Hunger & Humiliation Gone Wild

Hunger can lead to desperate acts. And, it does –  in Bong Joon-Ho’s startling new film, Parasite. Plus, we find. if you’re hungry and helpless (emotionally, that is), you can even become a parasite. The kind of hunger we witness in many of Parasite’s characters leads to various forms of exploitation – of the class above or below. But, it’s not simply exploitation that makes for a parasite. There are many complicated things that cause the need to feed off someone else. Mostly, we discover, it’s what lives in the basement. Locked up there (potentially in all of us if we’re driven to it). A desperate starvation. Leading to almost anything as a means of satisfying a hunger that won’t stop. What is it, then, that Parasite might teach us?

Well, at the center are children (or child parts of the film’s adult characters) – helpless, struggling, to find hope their parents don’t (or didn’t) give them. All alone to find answers. And, frightened to their cores.

Frightened Kids, Desperate Measures & Greed

Do they look frightened? Ki-woo Kim (Woo-sik Choi). Ki-jung Kim (So-dam Park)? Da-song Park (Hyun-jun Jung). Or, hungry? No, not on the surface. But, that’s how it goes with kids. They develop symptoms. Get hyperactive. Act up as loudly as a scream: “Hey! Help me. Do something!” Or, they use their wiles.

Yes, that’s what happens when parents are helpless, unavailable, or have given up.  Kids get creative. Sometimes it goes well for them – but very often not, as we see with the Kim’s and the Park’s. Da-song has been terrified by the resident parasite (his own hunger for the love and attention he’s not getting), and he acts out in fear and anger.

Ki-woo and Ki-jung? They’re as cunning as they can get. As creative as their parents are not. But, in all the wrong ways – given that they haven’t the guidance they need or help. Yes, when Ki-woo’s friend, Min-hyuk (Seo-joon Park) gives him a lucky stone to bring prosperity – it, understandably in his circumstances, quickly turns to greed.

So, what about greed? It’s true, sometimes the wanting just won’t stop. You can’t get enough. Or, you’ve given up. That is until an opportunity (like for Ki-woo and the Kim family) just seems to present itself. And, the hunger takes over your whole being. That hunger, now greed, could drive you to do just about anything. We see that in Parasite.

But, how does such greed develop? And, why? Because we see it not only in the down and out Kim family – we also see it in the wealthy, privileged and seemingly nice Parks. They are mutual parasites, really. Feeding off each other. What drives their hungers? 

The Kims:  “I’d Be Nice Too If I Was Rich”

We first meet the Kim’s in their crowded, smelly, basement apartment. (The basement is ironically, or not so ironically, where Mr. Kim (Kang-ho Song) and Ki-woo start and end). They’re the image of defeat. Especially Mr. Kim.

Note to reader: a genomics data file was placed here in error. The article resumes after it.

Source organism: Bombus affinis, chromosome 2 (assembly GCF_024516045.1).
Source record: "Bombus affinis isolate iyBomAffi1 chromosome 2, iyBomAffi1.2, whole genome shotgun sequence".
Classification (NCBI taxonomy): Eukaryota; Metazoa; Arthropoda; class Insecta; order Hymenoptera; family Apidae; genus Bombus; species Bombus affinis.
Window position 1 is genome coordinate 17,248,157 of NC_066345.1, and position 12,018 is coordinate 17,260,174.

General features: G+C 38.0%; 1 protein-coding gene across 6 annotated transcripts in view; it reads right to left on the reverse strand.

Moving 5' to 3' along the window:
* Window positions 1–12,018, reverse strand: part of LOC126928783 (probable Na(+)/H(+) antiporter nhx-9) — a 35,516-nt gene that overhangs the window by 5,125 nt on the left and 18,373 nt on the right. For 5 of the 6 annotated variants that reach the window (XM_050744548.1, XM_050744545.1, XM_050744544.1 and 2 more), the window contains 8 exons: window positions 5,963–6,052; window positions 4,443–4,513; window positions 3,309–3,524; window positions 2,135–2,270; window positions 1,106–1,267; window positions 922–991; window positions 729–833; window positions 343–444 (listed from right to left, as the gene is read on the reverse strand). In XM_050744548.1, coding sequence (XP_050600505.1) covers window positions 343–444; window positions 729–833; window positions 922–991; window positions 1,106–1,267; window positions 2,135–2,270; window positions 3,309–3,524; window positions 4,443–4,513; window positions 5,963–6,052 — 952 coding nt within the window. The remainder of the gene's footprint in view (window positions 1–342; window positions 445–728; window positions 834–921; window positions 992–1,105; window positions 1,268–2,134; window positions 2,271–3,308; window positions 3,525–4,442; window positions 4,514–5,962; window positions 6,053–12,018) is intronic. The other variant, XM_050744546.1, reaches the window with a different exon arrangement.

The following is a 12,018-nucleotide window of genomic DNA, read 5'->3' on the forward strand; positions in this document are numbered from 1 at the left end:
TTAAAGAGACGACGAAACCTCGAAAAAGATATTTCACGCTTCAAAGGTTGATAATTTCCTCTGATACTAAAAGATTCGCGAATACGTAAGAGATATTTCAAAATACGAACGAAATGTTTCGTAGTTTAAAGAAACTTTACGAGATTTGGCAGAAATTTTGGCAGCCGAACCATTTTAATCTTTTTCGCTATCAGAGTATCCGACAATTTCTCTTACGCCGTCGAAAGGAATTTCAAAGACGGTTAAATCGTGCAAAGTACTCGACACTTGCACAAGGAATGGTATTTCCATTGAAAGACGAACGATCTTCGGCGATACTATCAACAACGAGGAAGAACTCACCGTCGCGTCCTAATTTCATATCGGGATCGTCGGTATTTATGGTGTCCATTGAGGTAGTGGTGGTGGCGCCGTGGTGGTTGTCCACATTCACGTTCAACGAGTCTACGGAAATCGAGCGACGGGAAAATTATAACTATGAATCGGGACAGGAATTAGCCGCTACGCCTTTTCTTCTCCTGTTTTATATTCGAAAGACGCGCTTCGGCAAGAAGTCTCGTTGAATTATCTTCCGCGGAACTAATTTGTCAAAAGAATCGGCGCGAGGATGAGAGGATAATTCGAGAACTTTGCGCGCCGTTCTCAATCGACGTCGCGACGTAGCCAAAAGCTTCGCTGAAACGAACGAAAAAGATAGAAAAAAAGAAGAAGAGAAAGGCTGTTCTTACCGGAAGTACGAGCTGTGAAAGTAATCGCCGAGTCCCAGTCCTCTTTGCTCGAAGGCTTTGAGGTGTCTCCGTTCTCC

A drunk repeatedly pees outside their window. They’re forced to watch. The ultimate “debasement.” As if life thumbs its nose at them.

They’re trapped in this life. Folding pizza boxes for pennies. Doing it poorly and haphazardly because they do not care. Losing that job too. Is there any way up or out? Not if it’s up to Mr. Kim. He doesn’t believe in hope. It gets you nowhere, he tells his son. Why try? So, it’s up to Ki-woo to save the family. A hard task for a kid.

Is it any surprise that the lucky “prosperity stone,” that gift from his friend Min, along with an opportunity, turns into a greedy scam? Not really. Hunger and poverty have their ways. And, anyway, Min has his own scam up his sleeve. You see, he needs his “friend,” Ki-woo, to step in for him as a tutor for the wealthy Park family.

Mostly, he wants him to watch over their daughter, Da-hye (Ji-so Jung), because he’s fallen in love with her and trusts no one else. He convinces the smart but uneducated Ki-woo to lie about his credentials – and Ki-Woo is hired. He makes for a rather brilliant tutor. But, greed can’t be trusted. Greed has no rules or bounds.

In fact, as we see in Parasite, the Kim family’s greed thinks nothing of destroying the lives of anyone in their way. And, they do. Mrs. Kim ( Hye-jin Jang) says it all too well: “I’d be nice too if I was rich.”

The Park’s: Helpless “Niceness” Born Of Privilege

Greed abounds. Between the Kim’s and the Park’s. They use each other. Once Ki-woo is in, he concocts troubling stories to convince the naive, helpless and easily frightened Mrs. Park (Yeo-jeong Jo) to fire their loyal, long-time housekeeper, Moon-gwang (Jeong-eun Lee), and also their chauffeur. In come Mr. and Mrs. Kim. And, the Kim daughter Ki-jung – as “trauma therapist” for the Park’s unruly son.

Yes, lies abound. And, greed is opportunistic. But, the Park’s are blind. They may be nice, but their privilege embodies its own greed. And, as we see, helplessness. So, they don’t think twice about using the underclass. In a way, anything goes for them too.

When it comes to their own comforts, they’re self-absorbed and entitled. They don’t think of anyone else. And, they make use of what is available. What they can pay for. Which carries its own kind of exploitation. Money buys. Kindness is limited. Their needs come first.  We see it when Ki-woo gets his way by scaring Mrs. Park.

No question, Ki-woo has the cunning wiles of a kid born on the streets. He convinces Mrs. Park that Moon-gwang’s peach allergy is tuberculosis. Panics her. And, Moon-gwang is gone without a thought. Or interest in realities. And, when Ki-jung plants a pair of underpants to frame the driver, Mrs. Park is terrified that they’d hired a pervert.

Perversion? Really, it’s in the mutual exploitation between the families. In their consuming preoccupation with satisfying their own needs. No consideration of anyone else’s. Yes, they feed off each other. But, in the end, such mutual exploitation royally backfires. Explodes in destruction, thoughtless humiliation, and out of control rage.

Spirally, when Mr. Kim overhears Mr. Park tell his wife about Mr. Kim’s strange smell. 

Smell Of Poverty, Humiliation & Rage